9 Things You Oughta Know When Buying A Property

9 Things You Oughta Know When Buying A Property

Regular visitors to the blog will know I’m currently saving up for the deposit on my first ever house. As I was a bit… no… VERY naive to the whole process when I started saving, I decided to do my research and unsurprisingly there is way more to it than I ever imagined. If you one day dream of owning your own property there are some vital things that oughta know before seeking out that dream home.

You save the deposit, choose your property and make an offer, right?

It’s a little bit more complex than that and there are a few things that you can do to make the process much easier. From saving your deposit to handing in the application, here’s what you need to know.

Regular visitors to the blog will know I’m currently saving up for the deposit on my first ever house. As I was a bit... no... VERY naive to the whole process when I started saving, I decided to do my research and unsurprisingly there is way more to it than I ever imagined. If you one day dream of owning your own property there are some vital things that oughta know before seeking out that dream home.

How much deposit will I need to to buy a property?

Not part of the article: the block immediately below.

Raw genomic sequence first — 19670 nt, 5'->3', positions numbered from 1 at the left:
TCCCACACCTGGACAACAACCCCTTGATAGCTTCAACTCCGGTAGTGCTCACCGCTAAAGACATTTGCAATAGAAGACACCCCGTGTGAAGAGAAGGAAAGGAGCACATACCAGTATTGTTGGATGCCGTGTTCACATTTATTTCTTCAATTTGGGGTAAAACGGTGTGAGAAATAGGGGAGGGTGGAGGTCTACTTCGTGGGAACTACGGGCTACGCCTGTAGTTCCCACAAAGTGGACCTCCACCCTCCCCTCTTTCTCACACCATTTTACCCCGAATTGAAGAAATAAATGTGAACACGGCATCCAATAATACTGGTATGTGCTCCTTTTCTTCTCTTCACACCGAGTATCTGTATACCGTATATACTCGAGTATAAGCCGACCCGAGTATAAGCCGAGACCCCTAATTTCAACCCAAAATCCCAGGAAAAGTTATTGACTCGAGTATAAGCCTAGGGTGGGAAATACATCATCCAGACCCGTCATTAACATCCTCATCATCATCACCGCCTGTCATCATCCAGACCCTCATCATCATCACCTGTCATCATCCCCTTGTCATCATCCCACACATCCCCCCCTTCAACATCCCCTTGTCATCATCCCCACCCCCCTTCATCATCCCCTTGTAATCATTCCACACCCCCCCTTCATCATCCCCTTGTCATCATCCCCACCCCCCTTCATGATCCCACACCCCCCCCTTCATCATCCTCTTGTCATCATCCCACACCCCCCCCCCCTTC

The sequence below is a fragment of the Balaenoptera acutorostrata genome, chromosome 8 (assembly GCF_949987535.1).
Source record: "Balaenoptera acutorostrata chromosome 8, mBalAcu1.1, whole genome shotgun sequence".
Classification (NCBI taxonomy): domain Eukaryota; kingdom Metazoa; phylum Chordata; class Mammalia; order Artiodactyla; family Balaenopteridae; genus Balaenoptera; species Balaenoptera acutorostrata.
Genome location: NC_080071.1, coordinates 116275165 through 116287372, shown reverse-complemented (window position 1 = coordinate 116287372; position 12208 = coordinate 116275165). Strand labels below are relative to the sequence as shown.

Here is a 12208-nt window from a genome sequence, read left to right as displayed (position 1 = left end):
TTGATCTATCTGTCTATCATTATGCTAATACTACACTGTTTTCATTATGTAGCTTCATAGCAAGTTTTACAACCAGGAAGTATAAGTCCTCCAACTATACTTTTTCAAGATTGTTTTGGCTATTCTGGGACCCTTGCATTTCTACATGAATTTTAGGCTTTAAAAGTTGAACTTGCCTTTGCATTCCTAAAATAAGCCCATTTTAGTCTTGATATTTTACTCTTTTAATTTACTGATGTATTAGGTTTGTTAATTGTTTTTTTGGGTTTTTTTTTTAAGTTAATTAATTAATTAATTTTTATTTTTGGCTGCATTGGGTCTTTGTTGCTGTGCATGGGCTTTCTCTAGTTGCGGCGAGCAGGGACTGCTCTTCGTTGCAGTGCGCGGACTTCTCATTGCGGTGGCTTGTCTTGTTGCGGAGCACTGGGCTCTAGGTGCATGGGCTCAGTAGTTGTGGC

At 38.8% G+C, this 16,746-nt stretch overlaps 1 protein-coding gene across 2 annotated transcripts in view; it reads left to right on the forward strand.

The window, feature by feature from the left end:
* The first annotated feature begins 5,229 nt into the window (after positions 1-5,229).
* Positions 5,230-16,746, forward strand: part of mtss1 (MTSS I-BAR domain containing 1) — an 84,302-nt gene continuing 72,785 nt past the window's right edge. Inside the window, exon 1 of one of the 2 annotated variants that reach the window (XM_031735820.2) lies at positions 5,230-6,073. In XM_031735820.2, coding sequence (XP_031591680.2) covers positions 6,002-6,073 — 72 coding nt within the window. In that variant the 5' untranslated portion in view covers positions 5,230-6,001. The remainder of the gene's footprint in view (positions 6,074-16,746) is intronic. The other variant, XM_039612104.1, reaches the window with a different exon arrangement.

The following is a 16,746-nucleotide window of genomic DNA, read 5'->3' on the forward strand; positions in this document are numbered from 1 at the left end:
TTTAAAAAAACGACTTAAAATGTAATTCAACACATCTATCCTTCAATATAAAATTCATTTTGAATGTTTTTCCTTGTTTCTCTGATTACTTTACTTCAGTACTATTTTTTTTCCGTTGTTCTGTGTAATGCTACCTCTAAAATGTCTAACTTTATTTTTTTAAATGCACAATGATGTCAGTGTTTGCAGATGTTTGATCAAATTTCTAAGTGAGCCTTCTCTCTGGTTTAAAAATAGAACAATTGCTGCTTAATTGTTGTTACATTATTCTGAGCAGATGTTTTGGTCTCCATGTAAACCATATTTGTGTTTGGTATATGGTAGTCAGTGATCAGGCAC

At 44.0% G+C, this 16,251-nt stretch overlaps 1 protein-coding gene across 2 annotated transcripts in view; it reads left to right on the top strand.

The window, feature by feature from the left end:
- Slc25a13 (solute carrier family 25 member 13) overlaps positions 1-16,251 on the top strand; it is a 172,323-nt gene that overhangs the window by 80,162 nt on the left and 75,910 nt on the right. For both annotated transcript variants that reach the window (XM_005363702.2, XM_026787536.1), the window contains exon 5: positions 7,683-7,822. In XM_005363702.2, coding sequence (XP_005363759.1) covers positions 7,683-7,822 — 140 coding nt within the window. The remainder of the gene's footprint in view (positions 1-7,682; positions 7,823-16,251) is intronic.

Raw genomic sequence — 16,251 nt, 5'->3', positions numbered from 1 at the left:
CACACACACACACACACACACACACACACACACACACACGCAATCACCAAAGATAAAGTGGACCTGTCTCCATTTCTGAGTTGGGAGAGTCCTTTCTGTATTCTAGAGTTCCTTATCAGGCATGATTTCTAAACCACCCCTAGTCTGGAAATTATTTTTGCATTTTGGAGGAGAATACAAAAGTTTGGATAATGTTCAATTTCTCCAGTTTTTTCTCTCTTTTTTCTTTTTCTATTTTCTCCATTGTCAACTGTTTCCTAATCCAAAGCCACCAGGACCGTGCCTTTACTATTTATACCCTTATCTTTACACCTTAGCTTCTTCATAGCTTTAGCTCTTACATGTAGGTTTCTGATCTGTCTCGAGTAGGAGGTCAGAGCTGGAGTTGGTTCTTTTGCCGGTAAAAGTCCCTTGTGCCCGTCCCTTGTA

Before you have even considered looking at desirable properties and locations you need to get a deposit together. If, like me, you’re not lucky enough to have someone who can pay it for you, you’re going to need to save up. In most circumstances you are going to need between 5% and 20% of the cost of the property you want to buy – so if you’re buying a property for £100,000, you will need a minimum of £5,000. Saving more than 5% deposit will ensure you have a much wider range of lenders and cheaper mortgages available to you so it is wise to aim at 10% as an absolute minimum.

Property

Check you can afford the monthly repayments  

Sounds a such a simple thing to check, but it’s vital that you can keep up with the repayments. There is no point in saving every penny away for a deposit if you end up falling into financial difficulty and are unable to keep up with your repayments further down the line. It is good sense to make a budget before you even start looking for a property, this way you know what you can truly afford.

There are strict checks in place now when purchasing property. Lenders will check that you can not only afford the mortgage, but also if you can pass the ‘stress-test’, which determines your ability to be able to cope if interest rates were to rise, you have any children or are made redundant.

Lenders will ask you to provide proof of your income and outgoings as part of the mortgage application process.

Identify all the other costs of buying a property

There are several other costs you need to factor into your budget when buying a home. These include:

  • Mortgage arrangement valuation fees
  • Stamp Duty (Land Building Transaction in Scotland)
  • Survey cost
  • Solicitors fees
  • Removal service costs
  • Building insurance

Check out the home buyers schemes available to get you on the property ladder

There are a few government backed schemes available to you to which are aimed at helping first-time buyers onto the property ladder, and also to help current owners move.